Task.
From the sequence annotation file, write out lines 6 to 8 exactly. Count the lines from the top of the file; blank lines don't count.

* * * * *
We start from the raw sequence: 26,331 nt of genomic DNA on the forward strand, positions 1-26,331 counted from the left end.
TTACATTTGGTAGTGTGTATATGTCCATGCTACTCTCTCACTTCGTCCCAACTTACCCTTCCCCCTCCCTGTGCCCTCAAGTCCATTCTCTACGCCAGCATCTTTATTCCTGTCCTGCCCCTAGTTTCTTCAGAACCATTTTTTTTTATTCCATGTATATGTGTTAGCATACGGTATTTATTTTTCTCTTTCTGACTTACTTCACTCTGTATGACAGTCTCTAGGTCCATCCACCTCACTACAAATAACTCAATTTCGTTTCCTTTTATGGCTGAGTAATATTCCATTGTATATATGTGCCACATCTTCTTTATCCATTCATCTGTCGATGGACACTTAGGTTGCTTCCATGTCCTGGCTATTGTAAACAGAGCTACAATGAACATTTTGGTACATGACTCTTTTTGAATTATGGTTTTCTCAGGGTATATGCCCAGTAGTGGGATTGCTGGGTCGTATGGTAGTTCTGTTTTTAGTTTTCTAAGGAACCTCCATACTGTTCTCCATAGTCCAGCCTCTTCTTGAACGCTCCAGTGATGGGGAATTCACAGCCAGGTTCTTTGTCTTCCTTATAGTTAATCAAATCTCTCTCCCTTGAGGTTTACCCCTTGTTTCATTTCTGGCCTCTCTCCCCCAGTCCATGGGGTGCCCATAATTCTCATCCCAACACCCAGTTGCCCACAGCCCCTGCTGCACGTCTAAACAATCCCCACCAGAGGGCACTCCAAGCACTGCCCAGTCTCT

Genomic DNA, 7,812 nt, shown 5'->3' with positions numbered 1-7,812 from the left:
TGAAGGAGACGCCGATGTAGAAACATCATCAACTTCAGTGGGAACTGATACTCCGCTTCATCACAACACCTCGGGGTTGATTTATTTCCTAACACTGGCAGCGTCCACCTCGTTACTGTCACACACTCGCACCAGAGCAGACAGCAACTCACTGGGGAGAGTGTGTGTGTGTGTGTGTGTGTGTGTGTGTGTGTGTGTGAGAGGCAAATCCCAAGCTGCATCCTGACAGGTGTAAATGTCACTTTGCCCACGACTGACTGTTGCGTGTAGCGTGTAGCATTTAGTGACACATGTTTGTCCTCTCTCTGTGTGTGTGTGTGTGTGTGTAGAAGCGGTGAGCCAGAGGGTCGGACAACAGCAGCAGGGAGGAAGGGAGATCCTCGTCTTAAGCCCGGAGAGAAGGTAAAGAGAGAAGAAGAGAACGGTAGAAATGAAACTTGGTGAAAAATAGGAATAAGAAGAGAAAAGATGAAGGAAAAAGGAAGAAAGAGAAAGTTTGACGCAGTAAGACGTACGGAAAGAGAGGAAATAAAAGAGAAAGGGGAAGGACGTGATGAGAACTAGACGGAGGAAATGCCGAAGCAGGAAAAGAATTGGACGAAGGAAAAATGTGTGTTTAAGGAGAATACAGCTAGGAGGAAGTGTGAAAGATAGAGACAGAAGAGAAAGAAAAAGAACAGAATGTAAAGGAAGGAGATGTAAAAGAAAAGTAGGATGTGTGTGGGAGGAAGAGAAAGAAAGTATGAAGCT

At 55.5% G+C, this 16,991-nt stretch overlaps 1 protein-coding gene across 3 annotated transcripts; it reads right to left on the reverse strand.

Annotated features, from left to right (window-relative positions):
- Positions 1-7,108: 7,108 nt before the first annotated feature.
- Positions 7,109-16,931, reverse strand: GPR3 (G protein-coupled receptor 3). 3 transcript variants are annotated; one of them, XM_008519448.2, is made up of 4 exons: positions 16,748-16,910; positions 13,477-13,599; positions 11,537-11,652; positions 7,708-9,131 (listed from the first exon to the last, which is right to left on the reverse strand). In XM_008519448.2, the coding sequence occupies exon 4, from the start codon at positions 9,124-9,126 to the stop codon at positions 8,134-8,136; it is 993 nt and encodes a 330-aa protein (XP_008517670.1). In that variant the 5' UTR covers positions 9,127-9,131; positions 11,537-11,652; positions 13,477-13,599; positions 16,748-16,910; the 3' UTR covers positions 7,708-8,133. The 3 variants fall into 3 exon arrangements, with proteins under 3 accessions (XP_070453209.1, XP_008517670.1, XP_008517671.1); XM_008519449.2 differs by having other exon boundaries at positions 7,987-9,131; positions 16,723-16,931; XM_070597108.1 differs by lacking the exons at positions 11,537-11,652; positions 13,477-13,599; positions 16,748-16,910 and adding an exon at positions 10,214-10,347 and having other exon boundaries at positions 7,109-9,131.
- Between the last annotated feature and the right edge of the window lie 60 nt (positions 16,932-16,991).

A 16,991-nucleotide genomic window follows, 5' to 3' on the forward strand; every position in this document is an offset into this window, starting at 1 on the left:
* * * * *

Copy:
Annotated features, from left to right (window-relative positions):
- Positions 1-7,108: 7,108 nt before the first annotated feature.
- Positions 7,109-16,931, reverse strand: GPR3 (G protein-coupled receptor 3). 3 transcript variants are annotated; one of them, XM_008519448.2, is made up of 4 exons: positions 16,748-16,910; positions 13,477-13,599; positions 11,537-11,652; positions 7,708-9,131 (listed from the first exon to the last, which is right to left on the reverse strand). In XM_008519448.2, the coding sequence occupies exon 4, from the start codon at positions 9,124-9,126 to the stop codon at positions 8,134-8,136; it is 993 nt and encodes a 330-aa protein (XP_008517670.1). In that variant the 5' UTR covers positions 9,127-9,131; positions 11,537-11,652; positions 13,477-13,599; positions 16,748-16,910; the 3' UTR covers positions 7,708-8,133. The 3 variants fall into 3 exon arrangements, with proteins under 3 accessions (XP_070453209.1, XP_008517670.1, XP_008517671.1); XM_008519449.2 differs by having other exon boundaries at positions 7,987-9,131; positions 16,723-16,931; XM_070597108.1 differs by lacking the exons at positions 11,537-11,652; positions 13,477-13,599; positions 16,748-16,910 and adding an exon at positions 10,214-10,347 and having other exon boundaries at positions 7,109-9,131.